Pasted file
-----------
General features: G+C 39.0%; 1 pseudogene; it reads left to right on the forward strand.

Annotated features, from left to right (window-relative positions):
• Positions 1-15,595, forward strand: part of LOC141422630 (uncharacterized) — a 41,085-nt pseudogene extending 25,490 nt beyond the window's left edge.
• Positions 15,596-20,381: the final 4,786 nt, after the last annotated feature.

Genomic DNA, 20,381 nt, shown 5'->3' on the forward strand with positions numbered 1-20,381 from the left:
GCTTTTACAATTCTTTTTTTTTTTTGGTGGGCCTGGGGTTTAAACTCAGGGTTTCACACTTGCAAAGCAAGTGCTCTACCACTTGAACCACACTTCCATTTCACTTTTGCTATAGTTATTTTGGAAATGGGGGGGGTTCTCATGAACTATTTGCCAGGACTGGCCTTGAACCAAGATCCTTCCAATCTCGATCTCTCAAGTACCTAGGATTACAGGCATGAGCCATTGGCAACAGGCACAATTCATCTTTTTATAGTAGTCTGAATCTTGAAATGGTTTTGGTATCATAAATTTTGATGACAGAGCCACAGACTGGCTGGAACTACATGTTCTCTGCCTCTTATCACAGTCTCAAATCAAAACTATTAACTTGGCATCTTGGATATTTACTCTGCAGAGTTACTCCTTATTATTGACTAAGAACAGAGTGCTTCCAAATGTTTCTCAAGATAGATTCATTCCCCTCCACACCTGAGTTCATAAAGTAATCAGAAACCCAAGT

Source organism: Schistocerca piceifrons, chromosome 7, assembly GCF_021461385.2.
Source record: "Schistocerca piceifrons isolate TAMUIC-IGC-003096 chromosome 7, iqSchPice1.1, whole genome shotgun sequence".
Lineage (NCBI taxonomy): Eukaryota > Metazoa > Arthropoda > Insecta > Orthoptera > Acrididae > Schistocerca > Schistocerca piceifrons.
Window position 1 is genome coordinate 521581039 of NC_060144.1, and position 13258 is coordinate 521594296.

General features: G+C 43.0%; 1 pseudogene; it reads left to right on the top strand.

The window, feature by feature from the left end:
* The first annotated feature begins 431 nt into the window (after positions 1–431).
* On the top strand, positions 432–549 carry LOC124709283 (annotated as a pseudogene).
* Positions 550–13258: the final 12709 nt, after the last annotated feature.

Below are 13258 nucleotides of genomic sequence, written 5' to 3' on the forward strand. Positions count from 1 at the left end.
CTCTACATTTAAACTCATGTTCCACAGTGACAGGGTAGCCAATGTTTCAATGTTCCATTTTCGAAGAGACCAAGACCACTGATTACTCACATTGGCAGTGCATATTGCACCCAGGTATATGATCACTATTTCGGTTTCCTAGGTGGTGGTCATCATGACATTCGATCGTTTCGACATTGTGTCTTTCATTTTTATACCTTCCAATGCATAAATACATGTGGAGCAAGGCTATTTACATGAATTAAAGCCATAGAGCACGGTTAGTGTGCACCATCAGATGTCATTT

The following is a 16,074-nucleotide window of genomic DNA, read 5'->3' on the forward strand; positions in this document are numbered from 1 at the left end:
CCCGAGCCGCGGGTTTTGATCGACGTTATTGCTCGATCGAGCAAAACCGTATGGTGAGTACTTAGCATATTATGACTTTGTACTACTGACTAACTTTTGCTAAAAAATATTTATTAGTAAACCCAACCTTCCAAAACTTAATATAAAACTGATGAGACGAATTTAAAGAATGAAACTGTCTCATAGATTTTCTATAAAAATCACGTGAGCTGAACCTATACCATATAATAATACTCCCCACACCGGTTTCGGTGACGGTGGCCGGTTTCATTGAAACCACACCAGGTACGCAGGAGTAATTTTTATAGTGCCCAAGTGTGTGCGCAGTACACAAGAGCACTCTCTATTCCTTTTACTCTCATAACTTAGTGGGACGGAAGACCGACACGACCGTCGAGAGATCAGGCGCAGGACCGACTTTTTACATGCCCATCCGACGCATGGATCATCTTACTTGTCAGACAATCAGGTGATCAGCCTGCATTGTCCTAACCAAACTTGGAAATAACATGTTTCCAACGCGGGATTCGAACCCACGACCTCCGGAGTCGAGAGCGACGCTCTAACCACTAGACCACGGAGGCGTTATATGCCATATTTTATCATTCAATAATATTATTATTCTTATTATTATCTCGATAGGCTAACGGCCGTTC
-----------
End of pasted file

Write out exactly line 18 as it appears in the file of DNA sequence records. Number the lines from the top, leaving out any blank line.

The following is a 16,074-nucleotide window of genomic DNA, read 5'->3' on the forward strand; positions in this document are numbered from 1 at the left end: